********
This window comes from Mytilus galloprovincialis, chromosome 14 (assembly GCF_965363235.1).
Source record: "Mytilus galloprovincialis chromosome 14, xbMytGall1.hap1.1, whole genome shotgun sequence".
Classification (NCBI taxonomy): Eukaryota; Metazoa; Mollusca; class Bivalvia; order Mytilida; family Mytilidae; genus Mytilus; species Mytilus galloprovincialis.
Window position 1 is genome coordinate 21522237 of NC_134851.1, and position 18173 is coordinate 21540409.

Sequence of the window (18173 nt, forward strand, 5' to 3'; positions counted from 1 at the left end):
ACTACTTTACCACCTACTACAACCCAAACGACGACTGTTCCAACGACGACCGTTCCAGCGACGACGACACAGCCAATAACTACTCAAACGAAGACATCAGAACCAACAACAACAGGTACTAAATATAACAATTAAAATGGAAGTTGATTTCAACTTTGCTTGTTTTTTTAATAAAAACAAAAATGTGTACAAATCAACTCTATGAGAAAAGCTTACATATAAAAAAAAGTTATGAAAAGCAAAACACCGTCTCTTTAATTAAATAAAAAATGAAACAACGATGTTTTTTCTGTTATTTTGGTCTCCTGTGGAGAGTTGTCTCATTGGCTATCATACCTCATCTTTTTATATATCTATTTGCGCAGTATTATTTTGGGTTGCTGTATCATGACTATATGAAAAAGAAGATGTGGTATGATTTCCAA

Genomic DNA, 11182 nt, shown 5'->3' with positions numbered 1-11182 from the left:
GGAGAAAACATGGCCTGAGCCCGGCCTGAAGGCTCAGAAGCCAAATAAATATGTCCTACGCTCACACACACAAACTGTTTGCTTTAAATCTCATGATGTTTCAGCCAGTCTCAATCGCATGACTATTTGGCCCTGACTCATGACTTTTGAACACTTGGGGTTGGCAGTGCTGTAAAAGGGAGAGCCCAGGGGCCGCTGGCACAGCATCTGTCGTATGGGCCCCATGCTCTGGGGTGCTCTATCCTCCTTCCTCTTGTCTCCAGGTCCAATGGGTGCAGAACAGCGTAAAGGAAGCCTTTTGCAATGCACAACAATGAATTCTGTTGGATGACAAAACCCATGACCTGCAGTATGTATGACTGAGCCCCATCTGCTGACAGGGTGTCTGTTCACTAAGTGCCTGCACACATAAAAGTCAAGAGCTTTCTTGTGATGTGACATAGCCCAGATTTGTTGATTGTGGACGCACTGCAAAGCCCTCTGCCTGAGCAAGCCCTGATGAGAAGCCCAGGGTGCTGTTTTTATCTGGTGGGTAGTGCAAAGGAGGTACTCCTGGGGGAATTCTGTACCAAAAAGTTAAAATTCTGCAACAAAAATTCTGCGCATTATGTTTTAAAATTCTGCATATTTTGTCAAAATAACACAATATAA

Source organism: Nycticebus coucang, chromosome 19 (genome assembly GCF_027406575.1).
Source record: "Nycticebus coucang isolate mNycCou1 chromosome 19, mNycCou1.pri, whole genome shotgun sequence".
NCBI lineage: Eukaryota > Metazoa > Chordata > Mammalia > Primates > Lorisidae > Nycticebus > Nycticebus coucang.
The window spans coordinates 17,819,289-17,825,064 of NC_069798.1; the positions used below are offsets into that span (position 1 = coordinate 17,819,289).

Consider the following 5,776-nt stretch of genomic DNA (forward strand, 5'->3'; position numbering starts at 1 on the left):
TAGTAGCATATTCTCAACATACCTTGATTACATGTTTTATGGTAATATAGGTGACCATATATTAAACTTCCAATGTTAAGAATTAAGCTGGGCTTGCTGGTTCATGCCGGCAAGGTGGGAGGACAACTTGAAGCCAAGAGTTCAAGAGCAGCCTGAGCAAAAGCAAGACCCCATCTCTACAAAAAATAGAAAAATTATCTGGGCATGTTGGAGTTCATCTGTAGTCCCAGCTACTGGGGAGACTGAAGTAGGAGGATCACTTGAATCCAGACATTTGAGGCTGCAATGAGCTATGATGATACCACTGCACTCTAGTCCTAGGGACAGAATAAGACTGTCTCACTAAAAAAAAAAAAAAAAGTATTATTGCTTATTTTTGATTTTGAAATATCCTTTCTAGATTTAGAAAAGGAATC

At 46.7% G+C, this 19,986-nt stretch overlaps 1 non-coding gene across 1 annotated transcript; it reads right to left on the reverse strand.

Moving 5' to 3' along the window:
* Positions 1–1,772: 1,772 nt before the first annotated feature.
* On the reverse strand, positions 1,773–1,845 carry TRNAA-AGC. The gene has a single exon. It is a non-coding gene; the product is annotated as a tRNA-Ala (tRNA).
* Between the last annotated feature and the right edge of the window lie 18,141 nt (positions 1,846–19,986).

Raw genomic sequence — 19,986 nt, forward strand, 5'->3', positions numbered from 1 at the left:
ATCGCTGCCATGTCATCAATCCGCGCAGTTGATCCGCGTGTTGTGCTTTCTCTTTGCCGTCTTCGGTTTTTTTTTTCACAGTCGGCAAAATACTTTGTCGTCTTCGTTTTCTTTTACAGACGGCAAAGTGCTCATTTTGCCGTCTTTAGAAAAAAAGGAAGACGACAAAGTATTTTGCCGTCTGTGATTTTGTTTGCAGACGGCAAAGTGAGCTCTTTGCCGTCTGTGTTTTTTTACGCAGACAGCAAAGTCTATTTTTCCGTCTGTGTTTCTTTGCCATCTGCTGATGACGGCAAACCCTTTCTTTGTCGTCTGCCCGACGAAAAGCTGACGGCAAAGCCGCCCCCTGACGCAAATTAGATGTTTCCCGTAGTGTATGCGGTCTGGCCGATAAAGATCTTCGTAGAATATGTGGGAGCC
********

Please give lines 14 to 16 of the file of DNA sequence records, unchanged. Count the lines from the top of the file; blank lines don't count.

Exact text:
TAGTAGCATATTCTCAACATACCTTGATTACATGTTTTATGGTAATATAGGTGACCATATATTAAACTTCCAATGTTAAGAATTAAGCTGGGCTTGCTGGTTCATGCCGGCAAGGTGGGAGGACAACTTGAAGCCAAGAGTTCAAGAGCAGCCTGAGCAAAAGCAAGACCCCATCTCTACAAAAAATAGAAAAATTATCTGGGCATGTTGGAGTTCATCTGTAGTCCCAGCTACTGGGGAGACTGAAGTAGGAGGATCACTTGAATCCAGACATTTGAGGCTGCAATGAGCTATGATGATACCACTGCACTCTAGTCCTAGGGACAGAATAAGACTGTCTCACTAAAAAAAAAAAAAAAAGTATTATTGCTTATTTTTGATTTTGAAATATCCTTTCTAGATTTAGAAAAGGAATC

At 46.7% G+C, this 19,986-nt stretch overlaps 1 non-coding gene across 1 annotated transcript; it reads right to left on the reverse strand.

Moving 5' to 3' along the window: